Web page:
top of page

Jesus—A Vision of Mercy

an image of Jesus, standing right there in the middle of this picture of the ancient city, his form obscuring the road running through the city.  The image is a vision of Jesus’s own words: “I am the way.”
Art by Stephanie Burke

Every year, each synod in the ELCA hosts an assembly, to conduct official business but also to learn, to worship together, and to encourage each other in faith.  Several years ago, I attended an assembly which featured an artist-in-residence named Stephanie Burke, a painter of canvases and murals. 


During the assembly’s opening worship, as music played, Burke painted a strange, indecipherable image.  Within minutes, just as the music finished, Burke dramatically turned the portrait one-hundred-eighty degrees, upside down.  You could hear the whole assembly gasp. 


The painting that at first had looked so strange—it was a portrait of Jesus, his head bowed down under a crown of thorns.  We had watched that artwork taking shape, but we couldn’t tell what it was.  We didn’t recognize Jesus at first.  It took some time and a change of perspective, and then it was clear: it was Jesus.


During the assembly, there was also an exhibit hall with a large canvas full of spaces where assembly participants were invited to paint-by-numbers on a mural created by Burke.  Many of us, even those who don’t consider ourselves artists, contributed to this mural.  In our closing worship on Sunday morning, the completed mural was displayed in front of everyone, finished out by Burke, the professional artist. 


The scene was ancient Macedonia, brick and stone buildings lined up along a dirt road which ran through the middle of the artwork.  It looked like a fancy backdrop for a stage play, and indeed the theme of our gathering together was to learn about ancient communities in Macedonia.


During the closing worship on Sunday morning, what we didn’t know was that this huge mural wasn’t finished.  During Holy Communion, as hundreds of assembly-goers moved through distribution lines to receive the wine and bread, there was the artist on the stage, painting away, her brush-strokes revealing nothing.  Her work could not be seen.  What was she doing?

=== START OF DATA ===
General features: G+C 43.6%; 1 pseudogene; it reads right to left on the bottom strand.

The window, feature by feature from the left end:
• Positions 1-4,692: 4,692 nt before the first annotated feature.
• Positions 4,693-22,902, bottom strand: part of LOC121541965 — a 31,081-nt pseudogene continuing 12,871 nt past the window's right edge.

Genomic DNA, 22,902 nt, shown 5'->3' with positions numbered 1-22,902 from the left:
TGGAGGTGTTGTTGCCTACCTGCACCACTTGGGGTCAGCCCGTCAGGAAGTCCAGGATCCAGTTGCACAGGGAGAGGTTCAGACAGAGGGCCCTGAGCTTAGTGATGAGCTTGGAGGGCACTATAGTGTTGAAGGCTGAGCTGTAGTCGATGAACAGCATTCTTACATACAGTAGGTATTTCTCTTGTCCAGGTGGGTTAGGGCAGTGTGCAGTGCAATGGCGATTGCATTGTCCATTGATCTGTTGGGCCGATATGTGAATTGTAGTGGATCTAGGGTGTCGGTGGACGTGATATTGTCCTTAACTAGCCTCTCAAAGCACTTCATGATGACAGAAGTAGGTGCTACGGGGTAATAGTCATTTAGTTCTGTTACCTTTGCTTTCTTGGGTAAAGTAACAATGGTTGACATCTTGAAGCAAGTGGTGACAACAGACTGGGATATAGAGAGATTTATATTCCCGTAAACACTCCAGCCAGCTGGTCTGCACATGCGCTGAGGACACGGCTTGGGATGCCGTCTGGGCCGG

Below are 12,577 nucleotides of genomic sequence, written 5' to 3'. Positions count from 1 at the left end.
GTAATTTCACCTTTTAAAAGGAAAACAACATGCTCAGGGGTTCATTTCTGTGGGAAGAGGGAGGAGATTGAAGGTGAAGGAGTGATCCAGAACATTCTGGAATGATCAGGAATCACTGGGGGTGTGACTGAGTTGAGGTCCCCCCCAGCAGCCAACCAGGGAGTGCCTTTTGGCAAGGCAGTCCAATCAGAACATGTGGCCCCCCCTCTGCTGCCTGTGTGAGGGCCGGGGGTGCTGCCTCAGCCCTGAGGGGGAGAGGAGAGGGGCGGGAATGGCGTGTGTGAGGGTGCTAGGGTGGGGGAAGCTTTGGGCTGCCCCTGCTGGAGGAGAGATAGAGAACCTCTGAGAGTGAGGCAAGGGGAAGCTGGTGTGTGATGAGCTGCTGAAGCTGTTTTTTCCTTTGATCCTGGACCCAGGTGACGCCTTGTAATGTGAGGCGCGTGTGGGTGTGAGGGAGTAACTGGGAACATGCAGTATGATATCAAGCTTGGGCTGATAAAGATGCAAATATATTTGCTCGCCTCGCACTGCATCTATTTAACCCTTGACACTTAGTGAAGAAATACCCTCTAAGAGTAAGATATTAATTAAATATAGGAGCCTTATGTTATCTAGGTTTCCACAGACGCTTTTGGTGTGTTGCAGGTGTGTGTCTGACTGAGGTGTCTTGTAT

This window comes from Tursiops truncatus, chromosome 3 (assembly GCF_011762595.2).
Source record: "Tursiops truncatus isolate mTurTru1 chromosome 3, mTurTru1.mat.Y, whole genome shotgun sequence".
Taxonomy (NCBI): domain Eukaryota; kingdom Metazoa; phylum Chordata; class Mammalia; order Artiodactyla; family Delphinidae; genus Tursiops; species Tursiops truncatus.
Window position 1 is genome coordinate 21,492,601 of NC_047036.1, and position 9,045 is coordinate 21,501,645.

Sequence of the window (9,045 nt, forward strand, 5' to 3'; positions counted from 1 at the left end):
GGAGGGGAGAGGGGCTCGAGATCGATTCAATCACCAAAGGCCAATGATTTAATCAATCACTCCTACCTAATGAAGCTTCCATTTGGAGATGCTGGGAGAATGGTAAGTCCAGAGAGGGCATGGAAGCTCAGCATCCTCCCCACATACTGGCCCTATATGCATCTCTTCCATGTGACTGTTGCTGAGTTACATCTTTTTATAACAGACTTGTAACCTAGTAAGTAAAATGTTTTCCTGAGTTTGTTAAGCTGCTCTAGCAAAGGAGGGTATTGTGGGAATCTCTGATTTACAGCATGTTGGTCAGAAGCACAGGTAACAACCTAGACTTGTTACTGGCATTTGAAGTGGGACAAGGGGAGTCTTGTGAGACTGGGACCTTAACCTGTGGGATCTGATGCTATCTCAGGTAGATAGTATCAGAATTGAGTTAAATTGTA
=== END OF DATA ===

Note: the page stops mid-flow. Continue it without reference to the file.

When we had all returned to our seats, as our time together was coming to a close and worship was ending, the bright fluorescent lights in the assembly hall were dimmed.  On the stage, black lights were turned on, and the artist’s work was revealed: an image of Jesus, standing right there in the middle of this picture of the ancient city, his form obscuring the road running through the city.  The image is a vision of Jesus’s own words: “I am the way.”  Again, we couldn’t see what was taking shape before our own eyes, but it was revealed in time, and the image was Jesus, with an outstretched hand—could he be extending an invitation? 


It isn’t always easy to identify Jesus or to trust him.  Even his disciples doubted, and they had seen the most!  As we read in the Gospel this morning, Jesus reminds the disciples that everything is happening just as he said it would happen, that “everything written…in the law of Moses, the prophets, and the psalms must be fulfilled.”  Jesus reminds them and us, “The Messiah is to suffer and to rise from the dead on the third day, and that repentance and forgiveness of sins is to be proclaimed in his name to all nations, beginning from Jerusalem.  You are witnesses of these things.   And see, I am sending upon you what my Father promised; so stay here in the city until you have been clothed with power from on high.” 


These are the mysterious words Jesus speaks just before he ascends into heaven.  Time for a pop quiz.  After his resurrection, Jesus spent how many days on earth speaking about the reign of God?  Forty.  Now, Easter always happens on the same day of the week—what day is that?  Sunday.  Forty days after Easter then would always then be on what day of the week?  This is the tricky question!  It’s always a Thursday. 


Last Thursday, May 9th, was the day on which the church celebrates the Ascension of Our Lord.  This year, our congregation didn’t gather for worship, so our celebration has moved to today, Ascension Sunday, when we hear the two stories of Jesus ascending into heaven. 


Scholars believe Luke wrote both a gospel and the book of the Acts of the Apostles, and he includes this story of Jesus’s ascension at the very end of his gospel and then writes the same story again for the opening scene of the book of Acts.  The story isn’t exactly the same—look at the lessons again later and compare the two—but Jesus issues roughly the same instructions to the disciples: stay in Jerusalem and wait there for a greater power which is coming.  And then Jesus floats away into the sky. 


Professor Mark Tranvik of Augsburg College points out that as Jesus ascends into heaven, the disciples worship Jesus, which is an action affirming that Jesus is connected with God.  It is no longer possible to talk about God without talking about Jesus.  Tranvik writes, “Our lens for thinking about God must always include a crucified, risen, and living Christ.”